This is part of a series of posts about the 'little of visualisation design', respecting the small decisions that make a big difference towards the good and bad of this discipline. In each post I'm going to focus on just one small matter - a singular good or bad design choice - as demonstrated by a sample project. Each project may have many effective and ineffective aspects, but I'm just commenting on one.
The 'little' of this next design concerns the subtle styling of value labels. The work in focus is one of my favourite (ever) visualisation pieces titled 'Simulated Dendrochronology of U.S. Immigration: 1790-2016' and developed by Pedro Cruz, John Wihbey, Avni Ghael, and Felipe Shibuya.
Most who have seen this before will be familiar with the main tree ring view of immigration across the whole of the U.S., but I want to focus on a further variation in this project, assembled by Steve Costa, showing a cartogram of tree rings for all 50 states. One of the little design features I loved about this was the presentation of the state labels in the way they are curved around outer edge of their associated tree ring shape.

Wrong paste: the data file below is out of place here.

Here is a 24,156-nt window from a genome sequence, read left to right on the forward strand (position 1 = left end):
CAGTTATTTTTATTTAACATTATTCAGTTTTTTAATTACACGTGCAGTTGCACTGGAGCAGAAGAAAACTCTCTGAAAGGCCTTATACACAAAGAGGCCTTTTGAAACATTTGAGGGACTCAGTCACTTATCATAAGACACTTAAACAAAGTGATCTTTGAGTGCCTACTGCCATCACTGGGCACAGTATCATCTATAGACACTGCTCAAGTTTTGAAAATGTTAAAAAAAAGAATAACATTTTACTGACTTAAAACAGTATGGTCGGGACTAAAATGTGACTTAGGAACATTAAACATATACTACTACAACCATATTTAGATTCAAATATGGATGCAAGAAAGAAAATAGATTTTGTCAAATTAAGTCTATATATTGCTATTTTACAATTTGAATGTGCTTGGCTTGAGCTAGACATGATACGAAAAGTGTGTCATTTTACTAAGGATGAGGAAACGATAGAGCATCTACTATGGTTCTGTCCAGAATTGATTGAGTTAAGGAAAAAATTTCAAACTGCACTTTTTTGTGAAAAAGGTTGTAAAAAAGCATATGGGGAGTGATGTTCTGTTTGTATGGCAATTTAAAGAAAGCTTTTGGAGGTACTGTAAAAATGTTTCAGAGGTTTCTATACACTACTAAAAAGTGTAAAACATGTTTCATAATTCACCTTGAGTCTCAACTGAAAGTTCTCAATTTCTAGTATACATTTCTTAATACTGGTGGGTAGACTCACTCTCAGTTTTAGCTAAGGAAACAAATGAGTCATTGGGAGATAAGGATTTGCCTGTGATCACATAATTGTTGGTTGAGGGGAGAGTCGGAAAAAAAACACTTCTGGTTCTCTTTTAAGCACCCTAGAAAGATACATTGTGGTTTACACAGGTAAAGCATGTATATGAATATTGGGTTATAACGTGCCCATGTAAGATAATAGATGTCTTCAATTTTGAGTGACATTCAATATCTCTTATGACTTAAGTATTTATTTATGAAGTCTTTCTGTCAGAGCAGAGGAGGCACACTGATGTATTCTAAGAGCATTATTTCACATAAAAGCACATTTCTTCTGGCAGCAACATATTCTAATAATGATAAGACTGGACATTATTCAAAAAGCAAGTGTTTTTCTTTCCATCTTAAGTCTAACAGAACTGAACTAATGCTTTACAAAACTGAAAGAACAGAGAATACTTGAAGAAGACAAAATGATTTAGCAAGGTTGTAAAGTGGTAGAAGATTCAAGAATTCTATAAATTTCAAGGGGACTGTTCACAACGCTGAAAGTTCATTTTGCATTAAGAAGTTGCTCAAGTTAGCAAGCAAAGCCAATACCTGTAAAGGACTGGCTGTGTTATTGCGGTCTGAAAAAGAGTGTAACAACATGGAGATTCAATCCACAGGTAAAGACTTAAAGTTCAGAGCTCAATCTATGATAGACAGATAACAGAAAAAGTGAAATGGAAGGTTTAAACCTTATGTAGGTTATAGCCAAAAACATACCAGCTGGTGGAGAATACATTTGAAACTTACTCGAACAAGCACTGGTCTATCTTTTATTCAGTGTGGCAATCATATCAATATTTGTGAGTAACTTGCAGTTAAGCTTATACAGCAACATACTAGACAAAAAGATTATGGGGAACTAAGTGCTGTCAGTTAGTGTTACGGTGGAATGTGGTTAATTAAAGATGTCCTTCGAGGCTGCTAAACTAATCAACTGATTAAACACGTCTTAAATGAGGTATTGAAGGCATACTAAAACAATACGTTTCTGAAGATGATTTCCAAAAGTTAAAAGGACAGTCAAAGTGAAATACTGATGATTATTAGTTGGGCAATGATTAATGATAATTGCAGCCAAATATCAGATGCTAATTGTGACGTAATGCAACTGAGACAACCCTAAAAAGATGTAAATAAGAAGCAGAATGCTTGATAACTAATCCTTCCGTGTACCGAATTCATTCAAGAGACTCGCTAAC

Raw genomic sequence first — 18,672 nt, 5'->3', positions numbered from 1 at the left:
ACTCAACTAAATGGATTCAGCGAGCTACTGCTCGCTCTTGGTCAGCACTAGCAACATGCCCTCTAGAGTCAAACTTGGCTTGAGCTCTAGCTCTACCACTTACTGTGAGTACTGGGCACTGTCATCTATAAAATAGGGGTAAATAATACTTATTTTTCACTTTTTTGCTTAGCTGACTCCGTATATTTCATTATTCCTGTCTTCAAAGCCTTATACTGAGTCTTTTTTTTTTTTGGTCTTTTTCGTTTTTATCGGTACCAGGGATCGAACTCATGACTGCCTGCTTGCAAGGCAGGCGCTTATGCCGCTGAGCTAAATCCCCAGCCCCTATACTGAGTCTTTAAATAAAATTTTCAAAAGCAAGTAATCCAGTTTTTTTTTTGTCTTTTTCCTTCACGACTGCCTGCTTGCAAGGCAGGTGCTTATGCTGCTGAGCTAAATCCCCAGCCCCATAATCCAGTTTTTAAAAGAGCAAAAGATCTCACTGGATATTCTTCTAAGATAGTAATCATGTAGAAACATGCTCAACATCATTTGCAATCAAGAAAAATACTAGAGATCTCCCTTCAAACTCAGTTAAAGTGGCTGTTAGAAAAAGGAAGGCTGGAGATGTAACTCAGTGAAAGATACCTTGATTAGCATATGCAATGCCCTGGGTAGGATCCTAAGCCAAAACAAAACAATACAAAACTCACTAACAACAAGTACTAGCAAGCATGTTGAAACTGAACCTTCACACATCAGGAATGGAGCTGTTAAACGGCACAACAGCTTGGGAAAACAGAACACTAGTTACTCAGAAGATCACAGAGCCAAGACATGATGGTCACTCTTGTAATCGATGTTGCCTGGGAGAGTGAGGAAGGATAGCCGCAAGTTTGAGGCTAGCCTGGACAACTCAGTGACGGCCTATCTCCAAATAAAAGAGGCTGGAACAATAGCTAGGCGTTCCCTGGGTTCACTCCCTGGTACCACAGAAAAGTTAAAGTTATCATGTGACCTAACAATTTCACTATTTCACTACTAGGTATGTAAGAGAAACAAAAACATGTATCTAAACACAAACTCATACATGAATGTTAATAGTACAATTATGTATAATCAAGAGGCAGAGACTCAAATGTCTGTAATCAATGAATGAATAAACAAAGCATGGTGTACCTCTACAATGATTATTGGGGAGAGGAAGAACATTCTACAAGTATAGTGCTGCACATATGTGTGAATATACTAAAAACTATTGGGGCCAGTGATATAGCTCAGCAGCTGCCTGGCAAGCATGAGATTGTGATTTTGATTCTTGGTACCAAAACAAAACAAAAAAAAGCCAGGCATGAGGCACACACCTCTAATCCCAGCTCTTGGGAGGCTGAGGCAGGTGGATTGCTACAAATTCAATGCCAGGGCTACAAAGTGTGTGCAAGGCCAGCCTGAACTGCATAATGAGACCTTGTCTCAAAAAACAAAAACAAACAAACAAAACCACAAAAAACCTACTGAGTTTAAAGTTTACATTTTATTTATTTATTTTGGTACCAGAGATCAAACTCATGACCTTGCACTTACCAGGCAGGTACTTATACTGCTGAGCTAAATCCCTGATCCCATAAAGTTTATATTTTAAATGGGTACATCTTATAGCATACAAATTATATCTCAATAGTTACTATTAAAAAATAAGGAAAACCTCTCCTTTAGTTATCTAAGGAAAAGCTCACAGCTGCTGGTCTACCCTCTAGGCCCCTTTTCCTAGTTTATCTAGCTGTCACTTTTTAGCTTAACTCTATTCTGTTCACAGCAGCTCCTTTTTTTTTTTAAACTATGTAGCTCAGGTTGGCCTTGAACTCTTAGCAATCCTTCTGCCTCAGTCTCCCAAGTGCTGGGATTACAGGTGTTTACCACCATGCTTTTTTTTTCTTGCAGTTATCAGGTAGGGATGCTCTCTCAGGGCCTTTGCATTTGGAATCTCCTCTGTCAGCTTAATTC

This simple choice seems to create a glue effect, binding the label to its relevant tree ring and eliminating any perceptual doubt about which relates to which that could have been the case with straight labels. It creates more cohesion between the representation and the annotation, rather than making the latter feel like an intrusive, administrative after-thought.